My co-worker drinks on the job. Should I do something about it?
Q. My office mate sometimes appears drunk at work, and I’ve smelled the distinctive odor of alcohol on him. Should I do anything?
A. You should, but it won’t be easy.
Drinking on the job is a serious offense. As his peer, you’re in a tough spot. I would recommend you follow St. Thomas Aquinas’ three-step prudence formula – Counsel, Judgment, Command (Ready, Aim, Fire)
COUNSEL. Gather the facts about what your best action should be. Prudence always reveres reality. Your first reality-check is company policy. Is there an explicit or assumed prohibition of drinking on the job? What is the consequence of violation? And what are the obligations of fellow employees to report ethical misconduct? If there is a company Employee Assistance Program (EAP), you can suggest that he contact them.
JUDGMENT. You’ve gathered information. Now seek counsel, human and divine. For human counsel, you may want to call your diocesan Bishop’s Council on Alcohol and Other Drugs and get some advice about how you should proceed in a way that is respectful of your coworker and yet addresses your very real concerns. You may also want to contact a local Al-Anon group. Pray to the Holy Spirit for wisdom.
COMMAND. If, after you’ve done your homework, you realize you need to act, muster your courage to do so.
If you’ve decided to suggest Alcoholics Anonymous, your company EAP or other assistance, approach your coworker with a tone of genuine concern rather than accusation. Gather materials to provide him and let him know you are worried for him.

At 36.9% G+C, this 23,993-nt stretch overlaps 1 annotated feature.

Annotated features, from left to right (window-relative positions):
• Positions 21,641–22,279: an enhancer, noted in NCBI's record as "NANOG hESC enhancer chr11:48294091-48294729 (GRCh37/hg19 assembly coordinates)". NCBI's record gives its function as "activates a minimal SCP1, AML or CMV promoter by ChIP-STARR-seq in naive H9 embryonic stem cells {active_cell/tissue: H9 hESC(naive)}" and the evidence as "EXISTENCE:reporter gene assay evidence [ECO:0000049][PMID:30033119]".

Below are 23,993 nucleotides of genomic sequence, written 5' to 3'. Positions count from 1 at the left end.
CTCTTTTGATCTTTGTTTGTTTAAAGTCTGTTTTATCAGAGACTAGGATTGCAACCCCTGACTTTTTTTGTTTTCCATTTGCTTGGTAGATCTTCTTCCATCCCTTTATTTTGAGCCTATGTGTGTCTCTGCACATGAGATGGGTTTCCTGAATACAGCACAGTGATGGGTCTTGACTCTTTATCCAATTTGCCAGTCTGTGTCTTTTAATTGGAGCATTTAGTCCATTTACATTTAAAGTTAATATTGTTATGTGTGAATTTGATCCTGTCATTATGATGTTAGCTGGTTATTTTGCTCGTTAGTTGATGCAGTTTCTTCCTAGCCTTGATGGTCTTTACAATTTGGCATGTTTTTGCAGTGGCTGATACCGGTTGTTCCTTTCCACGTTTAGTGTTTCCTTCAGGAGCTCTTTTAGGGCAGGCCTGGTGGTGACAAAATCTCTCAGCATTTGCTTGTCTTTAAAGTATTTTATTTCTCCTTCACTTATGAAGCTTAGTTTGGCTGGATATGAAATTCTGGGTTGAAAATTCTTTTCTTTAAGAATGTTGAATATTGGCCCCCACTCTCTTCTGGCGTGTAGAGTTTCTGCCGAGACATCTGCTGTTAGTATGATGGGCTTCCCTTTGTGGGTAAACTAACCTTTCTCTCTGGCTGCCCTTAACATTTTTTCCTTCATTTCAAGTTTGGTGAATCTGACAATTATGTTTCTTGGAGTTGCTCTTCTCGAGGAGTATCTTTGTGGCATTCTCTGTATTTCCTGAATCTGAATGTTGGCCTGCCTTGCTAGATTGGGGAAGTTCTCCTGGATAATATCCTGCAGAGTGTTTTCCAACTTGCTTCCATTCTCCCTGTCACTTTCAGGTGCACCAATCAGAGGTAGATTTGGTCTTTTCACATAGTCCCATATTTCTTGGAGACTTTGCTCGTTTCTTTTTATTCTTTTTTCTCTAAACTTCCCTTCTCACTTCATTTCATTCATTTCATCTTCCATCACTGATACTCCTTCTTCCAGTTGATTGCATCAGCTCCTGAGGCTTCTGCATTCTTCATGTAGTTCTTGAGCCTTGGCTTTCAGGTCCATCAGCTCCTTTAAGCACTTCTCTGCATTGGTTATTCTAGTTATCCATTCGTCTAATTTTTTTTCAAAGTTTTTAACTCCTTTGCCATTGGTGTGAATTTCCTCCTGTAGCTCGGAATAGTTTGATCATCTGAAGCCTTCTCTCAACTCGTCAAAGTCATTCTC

If that does not work, or if you’ve decided that his drinking is an imminent threat to himself or others and you need to report the situation immediately, you may want to use words like this with your supervisor, “I’ve been hesitant to raise a sensitive issue about a co-worker. But my concern for him and respect for company policy caused me to ask for your help or counsel.”
At this point, you’ve responsibly referred the issue to the appropriate authority. They now have their own responsible actions to take – referring the employee to the company’s EAP, taking steps to protect clients or other actions. Those things are out of your control, however.
You can’t control the outcomes but you’ve controlled yourself and done your best. Who could ask for more?
Jim Berlucchi is the executive director of the Spitzer Center, whose mission is to build cultures of evangelization (www.spitzercenter.org).